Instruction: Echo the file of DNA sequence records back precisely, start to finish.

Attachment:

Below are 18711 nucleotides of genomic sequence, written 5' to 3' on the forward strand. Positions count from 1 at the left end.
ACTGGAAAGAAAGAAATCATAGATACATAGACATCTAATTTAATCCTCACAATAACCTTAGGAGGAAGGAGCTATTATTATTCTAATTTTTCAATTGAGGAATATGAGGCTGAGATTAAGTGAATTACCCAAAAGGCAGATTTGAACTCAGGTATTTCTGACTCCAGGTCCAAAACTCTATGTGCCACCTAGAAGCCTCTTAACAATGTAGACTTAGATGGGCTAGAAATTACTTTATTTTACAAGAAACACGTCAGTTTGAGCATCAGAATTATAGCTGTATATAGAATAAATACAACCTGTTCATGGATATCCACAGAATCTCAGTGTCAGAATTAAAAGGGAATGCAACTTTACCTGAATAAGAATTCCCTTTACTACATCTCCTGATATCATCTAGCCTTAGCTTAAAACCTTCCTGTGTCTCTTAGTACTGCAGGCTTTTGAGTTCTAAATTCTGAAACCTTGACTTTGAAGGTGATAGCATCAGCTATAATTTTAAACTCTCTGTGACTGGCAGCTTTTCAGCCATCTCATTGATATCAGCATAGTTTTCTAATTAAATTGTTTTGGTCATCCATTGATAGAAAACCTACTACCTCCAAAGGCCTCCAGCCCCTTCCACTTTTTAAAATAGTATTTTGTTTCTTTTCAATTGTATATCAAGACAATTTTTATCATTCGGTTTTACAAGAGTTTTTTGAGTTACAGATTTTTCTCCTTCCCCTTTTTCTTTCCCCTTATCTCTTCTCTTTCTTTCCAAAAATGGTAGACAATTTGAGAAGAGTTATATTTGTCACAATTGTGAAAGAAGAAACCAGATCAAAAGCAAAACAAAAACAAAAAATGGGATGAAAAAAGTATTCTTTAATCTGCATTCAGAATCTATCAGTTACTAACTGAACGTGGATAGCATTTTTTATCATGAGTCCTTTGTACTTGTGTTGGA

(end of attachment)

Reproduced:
Below are 18711 nucleotides of genomic sequence, written 5' to 3' on the forward strand. Positions count from 1 at the left end.
ACTGGAAAGAAAGAAATCATAGATACATAGACATCTAATTTAATCCTCACAATAACCTTAGGAGGAAGGAGCTATTATTATTCTAATTTTTCAATTGAGGAATATGAGGCTGAGATTAAGTGAATTACCCAAAAGGCAGATTTGAACTCAGGTATTTCTGACTCCAGGTCCAAAACTCTATGTGCCACCTAGAAGCCTCTTAACAATGTAGACTTAGATGGGCTAGAAATTACTTTATTTTACAAGAAACACGTCAGTTTGAGCATCAGAATTATAGCTGTATATAGAATAAATACAACCTGTTCATGGATATCCACAGAATCTCAGTGTCAGAATTAAAAGGGAATGCAACTTTACCTGAATAAGAATTCCCTTTACTACATCTCCTGATATCATCTAGCCTTAGCTTAAAACCTTCCTGTGTCTCTTAGTACTGCAGGCTTTTGAGTTCTAAATTCTGAAACCTTGACTTTGAAGGTGATAGCATCAGCTATAATTTTAAACTCTCTGTGACTGGCAGCTTTTCAGCCATCTCATTGATATCAGCATAGTTTTCTAATTAAATTGTTTTGGTCATCCATTGATAGAAAACCTACTACCTCCAAAGGCCTCCAGCCCCTTCCACTTTTTAAAATAGTATTTTGTTTCTTTTCAATTGTATATCAAGACAATTTTTATCATTCGGTTTTACAAGAGTTTTTTGAGTTACAGATTTTTCTCCTTCCCCTTTTTCTTTCCCCTTATCTCTTCTCTTTCTTTCCAAAAATGGTAGACAATTTGAGAAGAGTTATATTTGTCACAATTGTGAAAGAAGAAACCAGATCAAAAGCAAAACAAAAACAAAAAATGGGATGAAAAAAGTATTCTTTAATCTGCATTCAGAATCTATCAGTTACTAACTGAACGTGGATAGCATTTTTTATCATGAGTCCTTTGTACTTGTGTTGGA